The exact name for Business class may vary between operators: e.g. Northwest Airlines and KLM "World Business Class," Continental Airlines "BusinessElite," Delta Air Lines "BusinessFirst," Philippine Airlines "Mabuhay Class," Air Pacific "Tabua Class," British Airways "Club World," Aerolineas Argentinas "Club Condor," Japan Airlines "Executive Class Seasons," Singapore Airlines "Raffles Class," Malaysia Airlines "Golden Club Class" and Etihad Airways "Pearl Zone."
Long haul business class seats are substantially different from economy class seats and many airlines have moved "lie flat" seats from first class back into business class. There are essentially three types of long haul business class seats today:
1) Cradle seats are seats with around 160 degrees of recline. These seats can be found in business class on Delta, Continental, Air India, Garuda, Varig, Aerolineas Argentinas, United, BMI and Aer Lingus.
2) Angled lie flat seats recline 180 degrees to provide a flat sleeping surface, but are not level to the floor of the aircraft when reclined, making them less comfortable than a bed. Such seats can be found on Northwest Airlines, Singapore Airlines, Air Algerie, American Airlines, Cathay Pacific, JAL, ANA, Qantas, Air France, Lufthansa, KLM, Emirates, SAS, Finnair, Swiss, Thai, Malaysian and Iberia.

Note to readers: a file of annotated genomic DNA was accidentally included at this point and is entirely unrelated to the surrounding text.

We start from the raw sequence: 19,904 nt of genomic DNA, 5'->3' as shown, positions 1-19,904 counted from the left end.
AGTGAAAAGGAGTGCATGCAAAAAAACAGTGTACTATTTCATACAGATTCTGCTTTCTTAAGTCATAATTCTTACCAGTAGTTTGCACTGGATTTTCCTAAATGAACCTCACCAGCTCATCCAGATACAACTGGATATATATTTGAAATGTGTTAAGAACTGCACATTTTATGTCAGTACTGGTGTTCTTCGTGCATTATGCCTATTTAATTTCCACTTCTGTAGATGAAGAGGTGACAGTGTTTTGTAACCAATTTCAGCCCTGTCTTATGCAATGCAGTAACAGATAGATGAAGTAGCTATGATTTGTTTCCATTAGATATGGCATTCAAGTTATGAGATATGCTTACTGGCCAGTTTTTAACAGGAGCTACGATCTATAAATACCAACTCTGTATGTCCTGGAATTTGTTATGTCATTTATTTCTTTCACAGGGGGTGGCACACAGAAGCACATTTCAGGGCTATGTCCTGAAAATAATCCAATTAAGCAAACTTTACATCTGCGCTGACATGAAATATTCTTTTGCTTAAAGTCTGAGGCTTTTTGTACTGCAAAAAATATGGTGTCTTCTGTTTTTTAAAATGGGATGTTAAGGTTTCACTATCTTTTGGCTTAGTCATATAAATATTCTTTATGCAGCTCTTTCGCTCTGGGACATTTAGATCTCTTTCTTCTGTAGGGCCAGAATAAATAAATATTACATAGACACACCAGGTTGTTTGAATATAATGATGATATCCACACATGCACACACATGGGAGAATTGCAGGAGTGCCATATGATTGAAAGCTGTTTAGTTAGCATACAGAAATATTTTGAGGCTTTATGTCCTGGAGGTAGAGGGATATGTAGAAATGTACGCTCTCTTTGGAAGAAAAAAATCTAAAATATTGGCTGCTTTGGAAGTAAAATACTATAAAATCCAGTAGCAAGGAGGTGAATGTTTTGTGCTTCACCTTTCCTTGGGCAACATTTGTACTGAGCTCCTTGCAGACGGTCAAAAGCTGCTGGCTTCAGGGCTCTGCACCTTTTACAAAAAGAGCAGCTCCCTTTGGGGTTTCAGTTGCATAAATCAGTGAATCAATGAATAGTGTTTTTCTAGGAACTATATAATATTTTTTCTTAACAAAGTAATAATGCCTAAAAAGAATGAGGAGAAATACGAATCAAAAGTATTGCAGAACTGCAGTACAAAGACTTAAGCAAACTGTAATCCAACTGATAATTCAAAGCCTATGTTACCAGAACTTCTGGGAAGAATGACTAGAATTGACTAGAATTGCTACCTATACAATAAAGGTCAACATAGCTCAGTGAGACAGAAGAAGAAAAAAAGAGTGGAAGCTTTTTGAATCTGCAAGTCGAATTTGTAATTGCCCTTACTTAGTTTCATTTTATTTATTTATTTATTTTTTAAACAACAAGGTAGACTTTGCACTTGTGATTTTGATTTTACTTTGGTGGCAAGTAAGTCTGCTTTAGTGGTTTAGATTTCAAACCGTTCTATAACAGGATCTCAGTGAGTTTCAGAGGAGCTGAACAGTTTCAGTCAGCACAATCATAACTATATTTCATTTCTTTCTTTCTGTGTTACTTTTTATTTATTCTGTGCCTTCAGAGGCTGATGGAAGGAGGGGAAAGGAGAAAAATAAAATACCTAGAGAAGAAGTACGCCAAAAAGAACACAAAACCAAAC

3) Fully flat seats recline into a flat sleeping surface which is level to the floor. Many airlines offer such seats in international first class but retain inferior seating in business class to differentiate the two products and fares. Airlines offering fully flat seats in business class include BA, Virgin Atlantic, Air New Zealand, LAN, Air Canada and Royal Brunei Airlines.
Even airlines that do not offer lie flat business class seats offer substantially more leg room in long haul business class compared to the economy section. The appearance of lie-flat seats in business class has made it increasingly difficult for many passengers to justify, either to their employers or themselves, the added expense of a first class fare. Consequently, many airlines (such as Northwest Airlines on its 747s, Malaysia Airlines on their Boeing 777s, Scandinavian Airlines, Finnair and Iberia and Air New Zealand on all aircraft) have removed their first class products from some or all flights, and made business class their highest premium offering. Philippine Airlines also plans to remove their first class, but instead introduce cocoon-type seats and AVOD on their long-haul business class sets.